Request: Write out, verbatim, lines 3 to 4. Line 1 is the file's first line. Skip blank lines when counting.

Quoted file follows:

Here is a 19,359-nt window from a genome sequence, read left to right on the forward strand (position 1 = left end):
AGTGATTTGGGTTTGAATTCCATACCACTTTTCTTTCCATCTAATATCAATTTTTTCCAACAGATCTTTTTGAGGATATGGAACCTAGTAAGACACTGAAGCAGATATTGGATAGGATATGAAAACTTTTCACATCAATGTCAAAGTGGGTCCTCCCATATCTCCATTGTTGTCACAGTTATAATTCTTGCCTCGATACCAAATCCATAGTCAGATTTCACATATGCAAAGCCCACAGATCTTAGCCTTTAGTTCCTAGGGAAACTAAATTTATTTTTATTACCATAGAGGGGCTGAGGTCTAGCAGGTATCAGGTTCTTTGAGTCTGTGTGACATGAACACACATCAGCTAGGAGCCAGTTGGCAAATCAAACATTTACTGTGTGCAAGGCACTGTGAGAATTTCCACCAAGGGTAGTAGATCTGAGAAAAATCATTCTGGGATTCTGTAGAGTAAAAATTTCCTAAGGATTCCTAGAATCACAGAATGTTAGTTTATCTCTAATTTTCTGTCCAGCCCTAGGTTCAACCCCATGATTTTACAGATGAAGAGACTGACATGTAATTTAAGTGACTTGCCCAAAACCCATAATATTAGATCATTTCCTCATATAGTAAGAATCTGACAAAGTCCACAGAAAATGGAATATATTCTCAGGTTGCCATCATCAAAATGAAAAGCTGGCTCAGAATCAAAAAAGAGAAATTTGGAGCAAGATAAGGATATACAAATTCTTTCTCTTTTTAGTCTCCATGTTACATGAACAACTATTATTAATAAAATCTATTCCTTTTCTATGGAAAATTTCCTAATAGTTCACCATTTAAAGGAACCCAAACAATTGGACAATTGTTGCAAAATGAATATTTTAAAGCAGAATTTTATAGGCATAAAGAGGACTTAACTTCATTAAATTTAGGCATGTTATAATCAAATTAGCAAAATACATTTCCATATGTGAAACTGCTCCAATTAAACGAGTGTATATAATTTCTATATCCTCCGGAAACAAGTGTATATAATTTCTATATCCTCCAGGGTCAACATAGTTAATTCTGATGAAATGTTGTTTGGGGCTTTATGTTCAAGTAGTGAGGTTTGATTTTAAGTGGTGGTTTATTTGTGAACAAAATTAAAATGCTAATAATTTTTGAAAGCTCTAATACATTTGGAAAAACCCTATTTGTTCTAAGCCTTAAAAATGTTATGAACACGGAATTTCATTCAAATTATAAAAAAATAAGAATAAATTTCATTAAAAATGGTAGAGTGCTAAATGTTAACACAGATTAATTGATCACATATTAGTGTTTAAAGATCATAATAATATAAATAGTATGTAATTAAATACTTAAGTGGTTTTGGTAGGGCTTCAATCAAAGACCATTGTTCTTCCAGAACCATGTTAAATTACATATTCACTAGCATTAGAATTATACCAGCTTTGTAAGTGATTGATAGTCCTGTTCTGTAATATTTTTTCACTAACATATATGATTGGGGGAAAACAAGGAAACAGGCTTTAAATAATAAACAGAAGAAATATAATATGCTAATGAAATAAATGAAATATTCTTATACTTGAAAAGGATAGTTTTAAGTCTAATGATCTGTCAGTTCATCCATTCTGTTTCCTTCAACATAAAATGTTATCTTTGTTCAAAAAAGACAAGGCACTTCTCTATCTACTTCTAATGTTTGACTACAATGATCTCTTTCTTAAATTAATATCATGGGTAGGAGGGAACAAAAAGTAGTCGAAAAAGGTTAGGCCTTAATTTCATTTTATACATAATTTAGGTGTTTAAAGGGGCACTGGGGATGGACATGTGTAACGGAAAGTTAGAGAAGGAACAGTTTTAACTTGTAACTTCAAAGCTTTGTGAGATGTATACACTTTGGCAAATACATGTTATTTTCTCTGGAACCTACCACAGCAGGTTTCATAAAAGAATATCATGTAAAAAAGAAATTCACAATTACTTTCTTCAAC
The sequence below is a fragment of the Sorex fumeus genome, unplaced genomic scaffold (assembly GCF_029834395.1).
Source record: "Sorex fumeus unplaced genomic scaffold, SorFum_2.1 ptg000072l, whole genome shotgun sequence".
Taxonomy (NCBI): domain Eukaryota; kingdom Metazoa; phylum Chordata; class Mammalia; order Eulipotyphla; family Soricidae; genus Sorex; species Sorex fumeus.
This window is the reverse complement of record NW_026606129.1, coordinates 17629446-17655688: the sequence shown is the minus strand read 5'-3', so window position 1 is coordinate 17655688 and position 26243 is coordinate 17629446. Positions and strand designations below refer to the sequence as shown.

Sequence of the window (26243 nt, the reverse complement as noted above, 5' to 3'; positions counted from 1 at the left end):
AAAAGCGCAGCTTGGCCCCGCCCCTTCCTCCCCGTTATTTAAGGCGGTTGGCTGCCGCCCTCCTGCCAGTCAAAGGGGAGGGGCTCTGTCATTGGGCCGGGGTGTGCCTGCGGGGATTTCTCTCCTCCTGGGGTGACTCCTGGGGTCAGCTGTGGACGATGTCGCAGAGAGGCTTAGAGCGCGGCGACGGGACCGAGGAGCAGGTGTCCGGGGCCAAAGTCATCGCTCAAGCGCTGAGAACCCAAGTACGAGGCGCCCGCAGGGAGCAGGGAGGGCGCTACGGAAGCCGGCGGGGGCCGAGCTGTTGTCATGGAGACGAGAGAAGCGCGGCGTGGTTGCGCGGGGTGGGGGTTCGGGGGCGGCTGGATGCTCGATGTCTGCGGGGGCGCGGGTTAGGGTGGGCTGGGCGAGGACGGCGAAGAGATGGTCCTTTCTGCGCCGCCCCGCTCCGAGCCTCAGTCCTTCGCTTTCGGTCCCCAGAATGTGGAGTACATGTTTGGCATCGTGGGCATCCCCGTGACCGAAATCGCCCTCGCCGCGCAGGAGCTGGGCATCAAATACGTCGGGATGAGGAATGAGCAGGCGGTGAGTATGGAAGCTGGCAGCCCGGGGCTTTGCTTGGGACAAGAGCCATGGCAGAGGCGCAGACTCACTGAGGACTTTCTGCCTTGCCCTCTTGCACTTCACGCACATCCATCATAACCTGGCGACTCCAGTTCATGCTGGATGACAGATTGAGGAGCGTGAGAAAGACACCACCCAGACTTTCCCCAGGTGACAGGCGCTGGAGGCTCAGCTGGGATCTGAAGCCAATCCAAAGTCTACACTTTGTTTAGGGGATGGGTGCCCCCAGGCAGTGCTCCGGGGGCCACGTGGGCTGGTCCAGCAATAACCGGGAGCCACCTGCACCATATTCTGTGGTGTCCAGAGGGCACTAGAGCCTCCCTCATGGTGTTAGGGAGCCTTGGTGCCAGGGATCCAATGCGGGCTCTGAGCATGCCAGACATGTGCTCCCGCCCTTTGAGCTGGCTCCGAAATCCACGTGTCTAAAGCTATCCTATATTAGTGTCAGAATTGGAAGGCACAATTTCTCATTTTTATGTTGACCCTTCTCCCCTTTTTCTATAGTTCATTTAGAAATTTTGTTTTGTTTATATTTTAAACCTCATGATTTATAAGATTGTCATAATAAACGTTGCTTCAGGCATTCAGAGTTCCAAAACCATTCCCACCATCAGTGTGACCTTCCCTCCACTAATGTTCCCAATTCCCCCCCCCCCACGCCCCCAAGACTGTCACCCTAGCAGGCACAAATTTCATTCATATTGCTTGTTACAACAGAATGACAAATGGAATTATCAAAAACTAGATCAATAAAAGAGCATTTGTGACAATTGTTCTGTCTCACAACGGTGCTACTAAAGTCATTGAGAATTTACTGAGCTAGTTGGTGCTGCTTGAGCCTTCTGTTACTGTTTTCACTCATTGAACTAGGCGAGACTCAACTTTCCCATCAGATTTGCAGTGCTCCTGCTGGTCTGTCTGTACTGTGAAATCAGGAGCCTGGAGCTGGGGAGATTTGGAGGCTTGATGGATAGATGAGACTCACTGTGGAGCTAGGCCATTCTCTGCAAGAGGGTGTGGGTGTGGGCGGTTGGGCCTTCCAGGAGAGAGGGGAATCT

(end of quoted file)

The sequence below is a fragment of the Sorex fumeus genome, unplaced genomic scaffold (assembly GCF_029834395.1).
Source record: "Sorex fumeus unplaced genomic scaffold, SorFum_2.1 ptg000072l, whole genome shotgun sequence".